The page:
Entertainer Eartha Kitt in an undated photo (Courtesy of Johnson Publishing Company Archive)
Entertainer Eartha Kitt in an undated photo (Courtesy of Johnson Publishing Company Archive)

The acclaimed Johnson Publishing Company (JPC) that produced the iconic Ebony and Jet magazines documenting decades of Black life in America has a new home.

The Ford Foundation, the John D. and Catherine T. MacArthur Foundation and the Mellon Foundation, announced on July 28 the official transfer of ownership of the archive to the Smithsonian National Museum of African American History and Culture (NMAAHC) and the Getty Research Institute, a program of the Getty Trust. 

The photographic archives of JPC include more than three million photo negatives and slides, 983,000 photographs, 166,000 contact sheets, and 9,000 audio and visual recordings, representing one of the most comprehensive collections documenting Black culture in the 20th century.

While the collection will be housed primarily at NMAAHC, a portion of the JPC archive pertinent to the history and culture of Chicago —  where the company was headquartered — will remain in Chicago permanently for ongoing conservation and select exhibitions and programming. 

“The consortium is pleased to assure that this historic treasure is available to be viewed and studied in perpetuity,” Jim Cuno, president of the J. Paul Getty Trust said. 

“Both Getty and the Smithsonian have worked diligently for the past three years to safely house the Johnson Publishing archive, begin the digital archiving process and to plan for the archive’s future, so that these vital histories can be freely shared with everyone.”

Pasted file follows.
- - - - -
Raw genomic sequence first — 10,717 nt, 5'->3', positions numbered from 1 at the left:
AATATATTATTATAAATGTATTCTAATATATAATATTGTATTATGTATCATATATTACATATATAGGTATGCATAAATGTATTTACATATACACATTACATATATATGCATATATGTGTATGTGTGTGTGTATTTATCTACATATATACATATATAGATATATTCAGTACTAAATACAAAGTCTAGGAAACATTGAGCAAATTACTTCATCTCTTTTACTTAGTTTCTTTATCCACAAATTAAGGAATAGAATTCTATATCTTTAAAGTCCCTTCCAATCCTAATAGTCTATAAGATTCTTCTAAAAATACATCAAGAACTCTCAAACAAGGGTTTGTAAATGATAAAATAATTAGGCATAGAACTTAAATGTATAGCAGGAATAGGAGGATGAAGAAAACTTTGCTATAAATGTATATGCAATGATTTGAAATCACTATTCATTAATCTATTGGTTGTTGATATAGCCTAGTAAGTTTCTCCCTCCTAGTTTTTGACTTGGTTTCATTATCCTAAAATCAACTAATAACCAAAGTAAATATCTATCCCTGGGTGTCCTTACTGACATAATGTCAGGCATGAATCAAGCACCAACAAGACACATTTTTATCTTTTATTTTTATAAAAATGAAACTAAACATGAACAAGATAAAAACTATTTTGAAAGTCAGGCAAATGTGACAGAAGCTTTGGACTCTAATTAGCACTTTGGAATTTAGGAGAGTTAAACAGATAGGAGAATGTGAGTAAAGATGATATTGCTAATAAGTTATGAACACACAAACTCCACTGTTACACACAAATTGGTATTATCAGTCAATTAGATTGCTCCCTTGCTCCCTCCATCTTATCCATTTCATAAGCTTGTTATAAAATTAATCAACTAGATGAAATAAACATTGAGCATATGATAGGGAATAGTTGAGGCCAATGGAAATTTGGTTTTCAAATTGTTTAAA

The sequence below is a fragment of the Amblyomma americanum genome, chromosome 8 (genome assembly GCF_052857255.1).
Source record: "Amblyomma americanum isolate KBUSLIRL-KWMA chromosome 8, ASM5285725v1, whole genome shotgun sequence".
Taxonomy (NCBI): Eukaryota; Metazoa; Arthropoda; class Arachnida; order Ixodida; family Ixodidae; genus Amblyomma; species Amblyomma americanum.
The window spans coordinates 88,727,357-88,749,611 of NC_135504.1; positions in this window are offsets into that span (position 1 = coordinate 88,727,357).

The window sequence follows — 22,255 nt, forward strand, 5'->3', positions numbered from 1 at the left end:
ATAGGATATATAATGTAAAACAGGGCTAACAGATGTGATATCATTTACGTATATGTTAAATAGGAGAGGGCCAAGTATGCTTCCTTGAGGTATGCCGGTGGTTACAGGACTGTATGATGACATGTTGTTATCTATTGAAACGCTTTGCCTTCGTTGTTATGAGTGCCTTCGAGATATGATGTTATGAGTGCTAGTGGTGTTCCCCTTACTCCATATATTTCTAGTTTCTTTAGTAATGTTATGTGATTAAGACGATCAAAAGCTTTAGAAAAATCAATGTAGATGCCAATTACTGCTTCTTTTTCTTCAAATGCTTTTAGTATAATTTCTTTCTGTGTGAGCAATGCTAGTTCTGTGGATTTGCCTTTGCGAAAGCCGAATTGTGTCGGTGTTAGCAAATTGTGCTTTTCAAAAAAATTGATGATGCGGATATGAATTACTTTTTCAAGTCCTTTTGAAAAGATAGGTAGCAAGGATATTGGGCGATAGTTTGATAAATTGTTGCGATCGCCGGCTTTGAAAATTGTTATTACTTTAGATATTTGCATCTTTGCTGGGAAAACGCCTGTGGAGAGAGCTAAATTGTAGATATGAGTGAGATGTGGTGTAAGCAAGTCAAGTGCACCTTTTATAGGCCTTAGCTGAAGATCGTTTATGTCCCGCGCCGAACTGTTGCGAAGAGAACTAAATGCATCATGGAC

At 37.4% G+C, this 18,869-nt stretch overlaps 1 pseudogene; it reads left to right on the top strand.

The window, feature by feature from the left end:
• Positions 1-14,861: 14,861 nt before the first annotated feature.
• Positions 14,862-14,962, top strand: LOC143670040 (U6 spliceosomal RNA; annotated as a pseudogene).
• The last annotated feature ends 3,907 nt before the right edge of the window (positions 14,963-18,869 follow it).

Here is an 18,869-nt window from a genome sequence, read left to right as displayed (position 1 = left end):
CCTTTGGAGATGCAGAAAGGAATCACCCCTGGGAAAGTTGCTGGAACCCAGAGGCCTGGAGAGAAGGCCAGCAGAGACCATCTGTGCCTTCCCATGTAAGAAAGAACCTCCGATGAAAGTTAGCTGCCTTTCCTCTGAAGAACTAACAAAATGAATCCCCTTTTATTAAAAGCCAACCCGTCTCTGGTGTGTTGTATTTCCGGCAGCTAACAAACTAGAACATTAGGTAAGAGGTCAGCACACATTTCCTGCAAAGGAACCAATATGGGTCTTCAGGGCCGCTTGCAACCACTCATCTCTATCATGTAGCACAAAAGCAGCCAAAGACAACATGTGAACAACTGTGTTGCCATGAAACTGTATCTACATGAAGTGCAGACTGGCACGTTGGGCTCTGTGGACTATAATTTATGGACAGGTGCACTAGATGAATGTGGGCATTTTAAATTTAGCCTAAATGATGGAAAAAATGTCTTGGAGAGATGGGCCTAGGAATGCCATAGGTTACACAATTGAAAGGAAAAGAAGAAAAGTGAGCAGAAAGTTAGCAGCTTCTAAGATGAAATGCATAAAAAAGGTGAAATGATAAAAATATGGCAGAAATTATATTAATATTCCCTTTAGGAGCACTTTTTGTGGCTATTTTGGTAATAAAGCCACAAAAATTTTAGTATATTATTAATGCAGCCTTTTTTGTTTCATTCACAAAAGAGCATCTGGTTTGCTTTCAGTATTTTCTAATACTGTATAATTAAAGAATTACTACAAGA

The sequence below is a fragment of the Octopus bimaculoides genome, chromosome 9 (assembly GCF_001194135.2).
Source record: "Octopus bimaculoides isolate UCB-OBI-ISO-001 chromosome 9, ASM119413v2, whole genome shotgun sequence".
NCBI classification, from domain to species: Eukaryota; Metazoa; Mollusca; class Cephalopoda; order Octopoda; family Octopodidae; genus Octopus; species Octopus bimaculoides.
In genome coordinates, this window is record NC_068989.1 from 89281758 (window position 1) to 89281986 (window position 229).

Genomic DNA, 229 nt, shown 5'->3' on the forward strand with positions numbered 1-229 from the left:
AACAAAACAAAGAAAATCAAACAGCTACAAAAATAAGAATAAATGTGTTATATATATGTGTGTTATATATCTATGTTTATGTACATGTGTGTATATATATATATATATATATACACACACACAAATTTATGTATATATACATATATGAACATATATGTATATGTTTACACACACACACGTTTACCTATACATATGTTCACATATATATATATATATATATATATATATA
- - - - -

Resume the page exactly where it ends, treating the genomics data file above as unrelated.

The Getty Trust has committed $30 million in support for the archive’s processing and digitization— an “essential step in the critical work of making this preeminent collection available and searchable to scholars, researchers, journalists, and the general public.”  

Considered staples in Black homes across the nation, Ebony and Jet were the first publications to fill the gap in the lack of Black representation in popular culture and media. 

From World War II through the Civil Rights movement and the cultural boom of the 1980s and 1990s, the archive reveals myriad facets of the Black experience, foundation leaders said. 

It allows viewers to consider American life of the last century through the eyes of Martin Luther King Jr., Malcolm X, Maya Angelou, Shirley Chisholm, and scores of Black activists, artists, athletes and everyday people. 

The archive also reveals the processes and editorial practices of the publishing company, founded in 1942 by John H. Johnson. 

“For decades, Ebony and Jet documented stories of Black celebrity, fashion, and the Civil Rights Movement and provided an opportunity for African Americans to see an authentic public representation of themselves while also offering the world a fuller view of the African American experience,” Kevin Young, the Andrew W. Mellon Director of NMAAHC said.

“Our museum is proud that this significant and iconic collection of African American images will be housed in our museum and preserved for generations to study, observe and enjoy.”

Sarafina Wright is a staff writer at the Washington Informer where she covers business, community events, education, health and politics. She also serves as the editor-in-chief of the WI Bridge, the Informer’s...

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